Project 3. Control of Hematopoietic Differentiation by hESCs The theoretical ability of human embryonic stem cells (hESC) to differentiate into any cell type in the body opens the possibility of improved cell based therapies. The most common cell based therapeutic approach currently used is hematopoietic stem cell (HSC) transplantation. Thus the potential for adaptation of hESC to clinical use is especially true for diseases of the hematopoietic system. To date, certain hematopoietic lineages have been derived from hESC in vitro, however the process is quite inefficient. We have found that different hESC lines vary significantly in their ability to form hematopoietic colonies in vitro, suggesting epigenetic differences in control of gene expression between these lines. Recently our laboratory also demonstrated that human T cells can be generated from hESC using a combination of in vitro co-culture of hESC on bone marrow stromal cells or embryoid body cultures, followed by introduction of partially differentiated precursors into human thymic implants in immunodeficient mice. However multi-lineage hematopoiesis in vivo has not been established, nor has the ability of hESC-derived cells to mount effective anamnestic immune responses. Together with the Cores in this Program, we propose to optimize hematopoietic differentiation, stressing T-lineage development, using both in vitro and in vivo approaches. We will investigate epigenetic control of genes relevant to T cell development, and explore the ability to reconstitute human immune responses derived from hESC in chimeric mouse models. We propose the following specific aims: 1) Optimize in vitro methods for growth and expansion of hematopoietic progenitor cells derived from hESC;2) Assess potential of hESC for T lymphoid development;3) Determine the in vivo potential for multi-lineage hematopoiesis derived from hESC. Epigenetic data will be shared with Projects 1 and 2 to build a solid database regarding control of hESC differentiation, and we will utilize novel culture surfaces produced in Core B to optimize differentiation. Thus we will leverage the resources of this Program to improve our knowledge of how to utilize hESC to reconstitute the immune system. These studies could thus be important to set the stage for hESC-based therapeutics for a wide variety of hematopoietic disorders.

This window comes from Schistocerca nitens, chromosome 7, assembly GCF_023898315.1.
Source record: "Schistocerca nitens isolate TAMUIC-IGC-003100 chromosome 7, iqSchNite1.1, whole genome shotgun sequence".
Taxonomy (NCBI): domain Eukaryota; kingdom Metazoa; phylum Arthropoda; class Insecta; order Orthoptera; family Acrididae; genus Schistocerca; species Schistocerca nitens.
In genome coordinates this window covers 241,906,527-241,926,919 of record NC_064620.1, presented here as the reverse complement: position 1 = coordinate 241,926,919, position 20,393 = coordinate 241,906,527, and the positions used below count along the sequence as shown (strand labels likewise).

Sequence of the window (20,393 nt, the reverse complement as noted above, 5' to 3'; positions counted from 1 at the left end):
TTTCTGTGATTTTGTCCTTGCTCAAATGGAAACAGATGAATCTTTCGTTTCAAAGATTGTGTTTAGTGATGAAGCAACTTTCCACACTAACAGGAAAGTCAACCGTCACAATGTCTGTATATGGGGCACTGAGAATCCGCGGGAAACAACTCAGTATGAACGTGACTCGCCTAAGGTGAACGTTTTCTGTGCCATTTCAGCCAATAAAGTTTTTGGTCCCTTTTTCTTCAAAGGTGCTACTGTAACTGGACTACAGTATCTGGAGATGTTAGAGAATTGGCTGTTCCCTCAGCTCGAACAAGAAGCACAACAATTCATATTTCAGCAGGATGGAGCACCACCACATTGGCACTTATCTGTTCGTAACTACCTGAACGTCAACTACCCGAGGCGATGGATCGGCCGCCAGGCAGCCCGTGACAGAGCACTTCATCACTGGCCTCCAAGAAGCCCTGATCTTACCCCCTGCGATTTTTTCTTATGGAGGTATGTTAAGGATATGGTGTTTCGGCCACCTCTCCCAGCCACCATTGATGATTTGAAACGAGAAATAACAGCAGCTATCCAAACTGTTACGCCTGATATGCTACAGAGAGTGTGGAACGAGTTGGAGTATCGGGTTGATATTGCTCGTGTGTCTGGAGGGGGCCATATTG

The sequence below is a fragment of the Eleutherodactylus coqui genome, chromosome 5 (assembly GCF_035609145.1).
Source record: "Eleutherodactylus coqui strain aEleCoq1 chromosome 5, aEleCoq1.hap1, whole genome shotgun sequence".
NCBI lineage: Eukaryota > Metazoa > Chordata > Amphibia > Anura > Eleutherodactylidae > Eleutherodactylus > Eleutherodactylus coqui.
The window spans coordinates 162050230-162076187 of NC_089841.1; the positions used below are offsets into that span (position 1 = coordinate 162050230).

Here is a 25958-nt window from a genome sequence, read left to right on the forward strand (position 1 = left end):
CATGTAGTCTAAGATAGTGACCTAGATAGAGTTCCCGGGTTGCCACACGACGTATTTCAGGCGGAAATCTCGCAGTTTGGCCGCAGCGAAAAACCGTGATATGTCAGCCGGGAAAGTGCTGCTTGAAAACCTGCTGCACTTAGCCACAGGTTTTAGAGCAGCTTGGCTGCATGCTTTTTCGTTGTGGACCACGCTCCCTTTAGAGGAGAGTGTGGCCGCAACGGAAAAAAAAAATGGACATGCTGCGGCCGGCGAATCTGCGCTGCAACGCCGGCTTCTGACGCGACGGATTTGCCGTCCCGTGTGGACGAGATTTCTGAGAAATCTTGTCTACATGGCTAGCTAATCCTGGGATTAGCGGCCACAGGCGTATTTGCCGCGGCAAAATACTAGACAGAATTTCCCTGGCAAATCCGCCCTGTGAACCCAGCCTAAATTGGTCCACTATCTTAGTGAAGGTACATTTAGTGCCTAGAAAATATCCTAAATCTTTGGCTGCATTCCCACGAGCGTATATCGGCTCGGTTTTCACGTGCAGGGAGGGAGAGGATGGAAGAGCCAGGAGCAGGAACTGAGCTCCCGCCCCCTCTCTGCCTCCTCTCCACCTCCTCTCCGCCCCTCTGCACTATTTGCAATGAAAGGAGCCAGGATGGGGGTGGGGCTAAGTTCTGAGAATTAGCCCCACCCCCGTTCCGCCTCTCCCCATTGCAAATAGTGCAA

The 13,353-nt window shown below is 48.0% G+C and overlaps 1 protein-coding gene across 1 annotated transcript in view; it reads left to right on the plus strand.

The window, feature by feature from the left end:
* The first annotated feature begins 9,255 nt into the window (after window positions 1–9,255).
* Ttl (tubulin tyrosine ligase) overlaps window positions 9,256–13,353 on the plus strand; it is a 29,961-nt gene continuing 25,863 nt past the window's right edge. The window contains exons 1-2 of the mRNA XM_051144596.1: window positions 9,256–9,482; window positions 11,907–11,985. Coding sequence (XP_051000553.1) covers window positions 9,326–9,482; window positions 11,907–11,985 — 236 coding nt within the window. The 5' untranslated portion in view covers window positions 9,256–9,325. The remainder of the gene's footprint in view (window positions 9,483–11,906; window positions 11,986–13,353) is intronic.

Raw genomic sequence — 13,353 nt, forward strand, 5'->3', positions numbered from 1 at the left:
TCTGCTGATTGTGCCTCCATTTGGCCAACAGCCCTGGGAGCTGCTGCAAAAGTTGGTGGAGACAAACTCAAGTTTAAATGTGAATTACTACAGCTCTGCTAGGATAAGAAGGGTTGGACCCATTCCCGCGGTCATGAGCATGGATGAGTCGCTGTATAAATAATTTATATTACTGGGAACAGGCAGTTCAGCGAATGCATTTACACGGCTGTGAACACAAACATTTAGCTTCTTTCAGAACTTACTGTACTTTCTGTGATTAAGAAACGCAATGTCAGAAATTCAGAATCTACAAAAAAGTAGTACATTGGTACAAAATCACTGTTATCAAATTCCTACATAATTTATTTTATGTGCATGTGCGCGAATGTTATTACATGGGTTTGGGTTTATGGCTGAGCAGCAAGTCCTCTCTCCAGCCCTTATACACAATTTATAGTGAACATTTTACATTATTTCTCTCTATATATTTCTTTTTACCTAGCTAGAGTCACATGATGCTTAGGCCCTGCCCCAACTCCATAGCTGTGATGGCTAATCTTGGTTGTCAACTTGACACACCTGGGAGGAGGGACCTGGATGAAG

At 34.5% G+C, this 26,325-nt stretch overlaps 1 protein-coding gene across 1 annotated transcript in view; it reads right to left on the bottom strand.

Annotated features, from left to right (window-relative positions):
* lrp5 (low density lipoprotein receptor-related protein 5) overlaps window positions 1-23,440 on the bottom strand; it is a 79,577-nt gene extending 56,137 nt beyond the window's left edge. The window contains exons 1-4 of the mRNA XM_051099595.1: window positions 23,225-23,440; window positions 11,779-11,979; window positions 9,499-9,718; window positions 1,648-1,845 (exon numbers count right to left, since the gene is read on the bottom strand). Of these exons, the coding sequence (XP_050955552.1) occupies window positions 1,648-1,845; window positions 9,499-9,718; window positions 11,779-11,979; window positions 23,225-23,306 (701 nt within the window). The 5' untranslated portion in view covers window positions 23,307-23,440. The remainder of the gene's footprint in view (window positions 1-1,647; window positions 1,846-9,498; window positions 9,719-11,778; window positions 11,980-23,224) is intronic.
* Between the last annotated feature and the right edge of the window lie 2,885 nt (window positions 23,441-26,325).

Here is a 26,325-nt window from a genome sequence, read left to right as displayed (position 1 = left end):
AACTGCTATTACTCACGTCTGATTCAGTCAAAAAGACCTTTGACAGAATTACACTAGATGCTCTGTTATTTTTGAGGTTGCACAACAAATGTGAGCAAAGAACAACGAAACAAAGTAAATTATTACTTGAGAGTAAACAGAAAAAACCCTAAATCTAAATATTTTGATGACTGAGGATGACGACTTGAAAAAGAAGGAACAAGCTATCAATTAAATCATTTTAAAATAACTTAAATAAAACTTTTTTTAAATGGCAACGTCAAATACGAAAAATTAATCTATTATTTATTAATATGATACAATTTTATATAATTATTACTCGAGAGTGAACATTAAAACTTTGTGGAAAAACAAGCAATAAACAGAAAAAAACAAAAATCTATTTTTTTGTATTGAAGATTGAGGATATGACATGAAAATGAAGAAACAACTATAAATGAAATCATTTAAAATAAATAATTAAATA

National Institute of Health (NIH)
National Institute of General Medical Sciences (NIGMS)
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University of California Los Angeles
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